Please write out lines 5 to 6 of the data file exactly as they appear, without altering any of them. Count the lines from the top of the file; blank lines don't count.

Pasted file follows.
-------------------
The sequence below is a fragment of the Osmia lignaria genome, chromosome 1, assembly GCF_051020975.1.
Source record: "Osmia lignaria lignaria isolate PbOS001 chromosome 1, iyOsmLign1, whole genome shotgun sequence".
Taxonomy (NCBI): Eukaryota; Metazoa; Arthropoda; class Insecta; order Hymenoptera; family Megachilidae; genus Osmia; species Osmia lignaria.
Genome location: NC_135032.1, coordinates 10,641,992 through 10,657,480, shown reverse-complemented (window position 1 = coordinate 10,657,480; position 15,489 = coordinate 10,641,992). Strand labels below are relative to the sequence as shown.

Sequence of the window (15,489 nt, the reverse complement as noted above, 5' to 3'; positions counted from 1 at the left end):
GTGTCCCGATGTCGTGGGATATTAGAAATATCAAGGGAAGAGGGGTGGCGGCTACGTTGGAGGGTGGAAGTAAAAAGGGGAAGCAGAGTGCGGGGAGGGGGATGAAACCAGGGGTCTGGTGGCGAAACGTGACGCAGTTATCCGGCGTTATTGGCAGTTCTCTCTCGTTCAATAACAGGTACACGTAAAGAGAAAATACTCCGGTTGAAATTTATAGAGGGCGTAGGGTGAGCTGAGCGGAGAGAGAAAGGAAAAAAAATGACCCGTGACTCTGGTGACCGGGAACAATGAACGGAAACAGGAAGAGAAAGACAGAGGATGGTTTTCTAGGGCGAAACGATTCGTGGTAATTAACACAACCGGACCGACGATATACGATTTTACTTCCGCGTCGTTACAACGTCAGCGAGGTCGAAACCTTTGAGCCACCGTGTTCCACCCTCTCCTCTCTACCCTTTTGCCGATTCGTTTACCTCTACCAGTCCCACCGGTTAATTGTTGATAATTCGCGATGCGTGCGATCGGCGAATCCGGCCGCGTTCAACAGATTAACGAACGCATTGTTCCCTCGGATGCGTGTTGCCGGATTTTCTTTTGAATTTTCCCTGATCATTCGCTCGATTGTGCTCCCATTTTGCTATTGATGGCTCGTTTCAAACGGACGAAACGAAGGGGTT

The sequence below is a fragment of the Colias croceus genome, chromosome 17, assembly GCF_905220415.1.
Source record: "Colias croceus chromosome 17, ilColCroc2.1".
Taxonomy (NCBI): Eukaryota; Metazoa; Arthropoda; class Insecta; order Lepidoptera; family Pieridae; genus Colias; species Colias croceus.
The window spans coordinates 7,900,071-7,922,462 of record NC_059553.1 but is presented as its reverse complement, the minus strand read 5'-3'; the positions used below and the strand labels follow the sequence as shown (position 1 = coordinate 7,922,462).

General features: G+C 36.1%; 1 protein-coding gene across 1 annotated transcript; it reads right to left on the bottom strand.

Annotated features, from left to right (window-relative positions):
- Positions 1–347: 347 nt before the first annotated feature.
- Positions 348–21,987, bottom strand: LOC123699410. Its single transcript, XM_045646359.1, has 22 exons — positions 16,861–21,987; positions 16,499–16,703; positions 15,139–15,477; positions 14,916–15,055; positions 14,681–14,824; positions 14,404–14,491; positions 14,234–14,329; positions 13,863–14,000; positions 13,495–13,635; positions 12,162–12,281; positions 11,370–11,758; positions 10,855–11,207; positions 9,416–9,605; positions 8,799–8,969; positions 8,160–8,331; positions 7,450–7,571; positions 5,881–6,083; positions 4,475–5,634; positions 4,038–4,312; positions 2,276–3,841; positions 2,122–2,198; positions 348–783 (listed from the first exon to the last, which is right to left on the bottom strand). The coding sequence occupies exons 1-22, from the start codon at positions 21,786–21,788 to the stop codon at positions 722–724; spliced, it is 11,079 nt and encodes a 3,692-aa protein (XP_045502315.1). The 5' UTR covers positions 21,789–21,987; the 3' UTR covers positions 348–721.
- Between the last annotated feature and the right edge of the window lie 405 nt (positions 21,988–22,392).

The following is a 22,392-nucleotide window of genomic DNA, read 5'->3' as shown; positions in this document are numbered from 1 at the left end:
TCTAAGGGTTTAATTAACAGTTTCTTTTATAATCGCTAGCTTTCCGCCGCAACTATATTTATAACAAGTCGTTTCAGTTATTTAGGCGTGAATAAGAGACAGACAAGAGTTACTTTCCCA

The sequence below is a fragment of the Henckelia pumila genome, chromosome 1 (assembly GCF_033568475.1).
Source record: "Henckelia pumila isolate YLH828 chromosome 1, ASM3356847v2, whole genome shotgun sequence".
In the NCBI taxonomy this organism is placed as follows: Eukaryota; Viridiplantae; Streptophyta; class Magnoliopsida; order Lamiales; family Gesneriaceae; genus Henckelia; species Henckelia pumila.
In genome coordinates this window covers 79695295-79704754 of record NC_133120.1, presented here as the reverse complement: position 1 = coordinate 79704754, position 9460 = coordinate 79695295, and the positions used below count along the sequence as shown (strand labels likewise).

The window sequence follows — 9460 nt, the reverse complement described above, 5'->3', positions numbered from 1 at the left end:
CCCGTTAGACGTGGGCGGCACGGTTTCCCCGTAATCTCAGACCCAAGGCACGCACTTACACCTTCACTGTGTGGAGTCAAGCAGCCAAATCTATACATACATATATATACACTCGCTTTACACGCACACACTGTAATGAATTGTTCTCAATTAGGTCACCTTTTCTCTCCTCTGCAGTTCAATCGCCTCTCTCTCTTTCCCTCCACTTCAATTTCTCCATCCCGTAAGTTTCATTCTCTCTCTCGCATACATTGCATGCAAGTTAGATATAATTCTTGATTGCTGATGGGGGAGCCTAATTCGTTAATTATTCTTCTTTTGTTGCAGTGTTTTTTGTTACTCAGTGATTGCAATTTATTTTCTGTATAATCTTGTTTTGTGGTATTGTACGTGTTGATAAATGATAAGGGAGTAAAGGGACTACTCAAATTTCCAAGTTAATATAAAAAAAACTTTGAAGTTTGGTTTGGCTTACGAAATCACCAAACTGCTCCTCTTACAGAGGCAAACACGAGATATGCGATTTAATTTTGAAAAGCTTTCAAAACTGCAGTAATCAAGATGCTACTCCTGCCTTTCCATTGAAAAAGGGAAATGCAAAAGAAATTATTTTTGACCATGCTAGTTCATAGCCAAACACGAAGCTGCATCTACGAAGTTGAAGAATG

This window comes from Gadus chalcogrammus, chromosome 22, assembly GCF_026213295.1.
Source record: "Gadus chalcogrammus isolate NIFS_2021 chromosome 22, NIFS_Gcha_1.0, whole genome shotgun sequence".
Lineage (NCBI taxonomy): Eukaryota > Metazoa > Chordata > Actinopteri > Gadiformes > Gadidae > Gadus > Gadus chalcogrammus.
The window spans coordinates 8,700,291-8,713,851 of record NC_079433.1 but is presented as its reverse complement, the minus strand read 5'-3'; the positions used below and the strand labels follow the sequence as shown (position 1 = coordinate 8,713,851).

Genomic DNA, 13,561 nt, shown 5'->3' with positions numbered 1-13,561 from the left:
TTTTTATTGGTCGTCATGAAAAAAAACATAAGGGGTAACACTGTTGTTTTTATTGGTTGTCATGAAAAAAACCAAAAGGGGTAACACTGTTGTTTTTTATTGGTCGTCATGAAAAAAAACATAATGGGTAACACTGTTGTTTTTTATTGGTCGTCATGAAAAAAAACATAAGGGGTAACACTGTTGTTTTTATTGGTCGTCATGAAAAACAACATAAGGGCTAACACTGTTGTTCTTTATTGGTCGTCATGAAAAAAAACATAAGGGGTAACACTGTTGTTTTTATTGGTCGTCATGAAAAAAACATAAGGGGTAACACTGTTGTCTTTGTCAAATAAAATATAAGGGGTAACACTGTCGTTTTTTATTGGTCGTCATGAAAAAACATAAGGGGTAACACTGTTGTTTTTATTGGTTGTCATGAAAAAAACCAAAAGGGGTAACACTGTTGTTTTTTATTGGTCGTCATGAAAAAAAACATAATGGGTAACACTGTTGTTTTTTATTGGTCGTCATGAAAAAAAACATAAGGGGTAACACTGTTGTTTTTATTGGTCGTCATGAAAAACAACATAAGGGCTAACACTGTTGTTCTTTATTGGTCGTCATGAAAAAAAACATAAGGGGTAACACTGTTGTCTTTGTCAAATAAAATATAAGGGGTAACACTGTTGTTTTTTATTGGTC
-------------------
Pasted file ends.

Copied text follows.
Sequence of the window (15,489 nt, the reverse complement as noted above, 5' to 3'; positions counted from 1 at the left end):
GTGTCCCGATGTCGTGGGATATTAGAAATATCAAGGGAAGAGGGGTGGCGGCTACGTTGGAGGGTGGAAGTAAAAAGGGGAAGCAGAGTGCGGGGAGGGGGATGAAACCAGGGGTCTGGTGGCGAAACGTGACGCAGTTATCCGGCGTTATTGGCAGTTCTCTCTCGTTCAATAACAGGTACACGTAAAGAGAAAATACTCCGGTTGAAATTTATAGAGGGCGTAGGGTGAGCTGAGCGGAGAGAGAAAGGAAAAAAAATGACCCGTGACTCTGGTGACCGGGAACAATGAACGGAAACAGGAAGAGAAAGACAGAGGATGGTTTTCTAGGGCGAAACGATTCGTGGTAATTAACACAACCGGACCGACGATATACGATTTTACTTCCGCGTCGTTACAACGTCAGCGAGGTCGAAACCTTTGAGCCACCGTGTTCCACCCTCTCCTCTCTACCCTTTTGCCGATTCGTTTACCTCTACCAGTCCCACCGGTTAATTGTTGATAATTCGCGATGCGTGCGATCGGCGAATCCGGCCGCGTTCAACAGATTAACGAACGCATTGTTCCCTCGGATGCGTGTTGCCGGATTTTCTTTTGAATTTTCCCTGATCATTCGCTCGATTGTGCTCCCATTTTGCTATTGATGGCTCGTTTCAAACGGACGAAACGAAGGGGTT